Call to save the Manukau Harbour
Rowena Orejana NZ Herald, The Aucklander 15/03/2012
As a lad in the 1950s, Jim Jackson played and swam on Onehunga’s beaches. He’s lived in the seaside suburb, one of Auckland’s oldest, most of his life, and his childhood memories are of his mates running down the sand, their parents looking on, yachts sailing in the bay, the wind ruffling the tall seagrasses.
Sixty years on, the boats, families and children have given way to more than a kilometre of rock wall, the motorway to the airport, power pylons, and 305 million litres of treated wastewater flushed into the harbour each day.
On Manukau Harbour’s northern coast, Cornwallis was designed in England – it was supposed to be one of the new colony’s first cities. Bronwen Turner’s family have lived in the quiet, bushclad coves since 1889. From her home she watches orca swimming.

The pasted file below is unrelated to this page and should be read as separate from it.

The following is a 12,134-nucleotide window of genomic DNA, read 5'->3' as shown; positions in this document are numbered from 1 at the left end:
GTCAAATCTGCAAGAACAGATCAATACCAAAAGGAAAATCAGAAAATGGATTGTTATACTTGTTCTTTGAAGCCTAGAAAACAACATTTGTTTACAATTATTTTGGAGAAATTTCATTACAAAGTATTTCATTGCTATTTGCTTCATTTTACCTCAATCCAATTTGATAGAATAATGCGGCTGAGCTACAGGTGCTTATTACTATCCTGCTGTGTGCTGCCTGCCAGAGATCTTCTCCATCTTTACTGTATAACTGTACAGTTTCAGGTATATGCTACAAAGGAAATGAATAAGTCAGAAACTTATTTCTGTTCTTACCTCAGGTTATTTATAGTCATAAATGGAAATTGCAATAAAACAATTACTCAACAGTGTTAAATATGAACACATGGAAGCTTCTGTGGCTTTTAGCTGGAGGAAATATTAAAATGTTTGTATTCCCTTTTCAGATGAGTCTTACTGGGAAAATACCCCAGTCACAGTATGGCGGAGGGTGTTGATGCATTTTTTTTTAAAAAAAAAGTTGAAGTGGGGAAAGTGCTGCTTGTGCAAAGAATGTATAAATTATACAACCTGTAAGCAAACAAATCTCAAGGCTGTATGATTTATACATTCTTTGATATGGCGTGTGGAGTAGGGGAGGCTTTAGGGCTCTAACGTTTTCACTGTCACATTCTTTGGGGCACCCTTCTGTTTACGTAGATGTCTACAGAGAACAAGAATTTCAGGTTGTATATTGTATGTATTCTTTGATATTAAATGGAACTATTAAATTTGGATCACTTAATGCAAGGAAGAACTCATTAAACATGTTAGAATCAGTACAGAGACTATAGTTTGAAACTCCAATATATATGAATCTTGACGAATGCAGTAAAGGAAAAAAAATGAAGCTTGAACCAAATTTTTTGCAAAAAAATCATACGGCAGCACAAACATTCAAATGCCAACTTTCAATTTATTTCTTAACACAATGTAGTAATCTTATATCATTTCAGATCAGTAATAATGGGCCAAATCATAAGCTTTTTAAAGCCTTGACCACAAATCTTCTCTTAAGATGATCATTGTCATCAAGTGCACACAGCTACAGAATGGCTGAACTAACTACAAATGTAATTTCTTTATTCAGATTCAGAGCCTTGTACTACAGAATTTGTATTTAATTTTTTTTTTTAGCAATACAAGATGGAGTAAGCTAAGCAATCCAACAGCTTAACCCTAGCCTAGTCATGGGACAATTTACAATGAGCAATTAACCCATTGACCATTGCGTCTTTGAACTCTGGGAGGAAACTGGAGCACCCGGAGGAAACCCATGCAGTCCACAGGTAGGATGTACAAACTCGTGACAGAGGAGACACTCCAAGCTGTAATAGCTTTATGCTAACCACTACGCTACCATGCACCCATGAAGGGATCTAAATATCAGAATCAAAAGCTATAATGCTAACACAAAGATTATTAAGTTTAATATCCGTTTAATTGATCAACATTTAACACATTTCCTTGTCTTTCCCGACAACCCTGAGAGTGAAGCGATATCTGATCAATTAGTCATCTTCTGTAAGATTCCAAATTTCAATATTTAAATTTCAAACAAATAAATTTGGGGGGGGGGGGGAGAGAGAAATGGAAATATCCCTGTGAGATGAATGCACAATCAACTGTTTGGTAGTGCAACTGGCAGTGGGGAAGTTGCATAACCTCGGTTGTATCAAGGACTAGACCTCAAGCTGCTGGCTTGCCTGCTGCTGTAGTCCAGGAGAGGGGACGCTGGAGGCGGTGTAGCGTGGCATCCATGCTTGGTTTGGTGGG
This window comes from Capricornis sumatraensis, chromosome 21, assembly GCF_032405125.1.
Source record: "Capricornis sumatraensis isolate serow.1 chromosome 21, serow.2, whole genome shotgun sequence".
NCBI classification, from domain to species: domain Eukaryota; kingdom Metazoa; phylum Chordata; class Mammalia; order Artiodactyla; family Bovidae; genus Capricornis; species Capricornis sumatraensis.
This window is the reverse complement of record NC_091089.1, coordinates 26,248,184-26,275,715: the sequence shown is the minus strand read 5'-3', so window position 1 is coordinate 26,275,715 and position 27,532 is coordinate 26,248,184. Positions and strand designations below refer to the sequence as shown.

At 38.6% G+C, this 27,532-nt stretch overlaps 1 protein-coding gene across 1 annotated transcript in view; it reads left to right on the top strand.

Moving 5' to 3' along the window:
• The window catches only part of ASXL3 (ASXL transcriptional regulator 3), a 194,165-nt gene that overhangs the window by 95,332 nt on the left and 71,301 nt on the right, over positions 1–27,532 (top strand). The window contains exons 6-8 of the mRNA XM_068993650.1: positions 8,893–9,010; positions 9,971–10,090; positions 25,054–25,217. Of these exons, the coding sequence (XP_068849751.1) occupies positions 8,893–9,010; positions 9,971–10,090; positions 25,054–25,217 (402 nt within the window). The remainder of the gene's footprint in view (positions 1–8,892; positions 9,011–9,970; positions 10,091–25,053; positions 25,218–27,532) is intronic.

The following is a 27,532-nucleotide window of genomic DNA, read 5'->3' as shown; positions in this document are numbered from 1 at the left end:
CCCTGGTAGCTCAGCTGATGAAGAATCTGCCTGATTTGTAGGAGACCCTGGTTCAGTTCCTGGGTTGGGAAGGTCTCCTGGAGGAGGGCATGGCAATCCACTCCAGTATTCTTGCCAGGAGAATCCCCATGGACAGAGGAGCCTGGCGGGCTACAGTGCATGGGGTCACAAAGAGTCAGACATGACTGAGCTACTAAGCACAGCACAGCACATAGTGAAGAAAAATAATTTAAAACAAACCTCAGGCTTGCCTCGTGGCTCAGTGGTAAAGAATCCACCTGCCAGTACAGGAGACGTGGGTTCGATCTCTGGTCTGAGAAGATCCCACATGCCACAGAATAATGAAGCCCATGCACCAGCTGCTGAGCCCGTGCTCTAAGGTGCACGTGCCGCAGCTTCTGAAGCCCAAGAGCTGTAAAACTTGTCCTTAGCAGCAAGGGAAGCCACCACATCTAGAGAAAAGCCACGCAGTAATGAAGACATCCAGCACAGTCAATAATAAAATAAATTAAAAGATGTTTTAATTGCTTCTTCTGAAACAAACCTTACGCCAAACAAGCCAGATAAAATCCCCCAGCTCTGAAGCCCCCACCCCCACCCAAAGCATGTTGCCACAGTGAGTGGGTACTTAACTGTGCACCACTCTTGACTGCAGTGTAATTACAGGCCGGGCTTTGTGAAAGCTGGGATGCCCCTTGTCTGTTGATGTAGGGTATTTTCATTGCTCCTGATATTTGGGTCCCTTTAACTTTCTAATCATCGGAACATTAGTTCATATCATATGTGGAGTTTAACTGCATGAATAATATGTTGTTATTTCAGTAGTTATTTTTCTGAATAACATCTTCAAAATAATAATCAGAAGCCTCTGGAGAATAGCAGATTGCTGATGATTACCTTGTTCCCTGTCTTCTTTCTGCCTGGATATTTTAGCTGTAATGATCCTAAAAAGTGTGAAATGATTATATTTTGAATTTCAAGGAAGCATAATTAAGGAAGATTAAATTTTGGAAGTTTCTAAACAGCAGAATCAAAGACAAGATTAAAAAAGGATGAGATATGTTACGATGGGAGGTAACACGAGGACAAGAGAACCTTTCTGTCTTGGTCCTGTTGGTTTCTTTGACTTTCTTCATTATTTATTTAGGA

Silt, however, clogs the beaches and estuaries where the Waitakere Ranges meet the harbour.
“I remember that when the tide went out, there was like a lawn of green seagrass when you looked back from Little Huia to Big Huia. There were all kinds of shells you could find on that seagrass. Now it’s rotten and silted out. Big Huia’s always been a shallow bay but it’s even more so now,” she worries.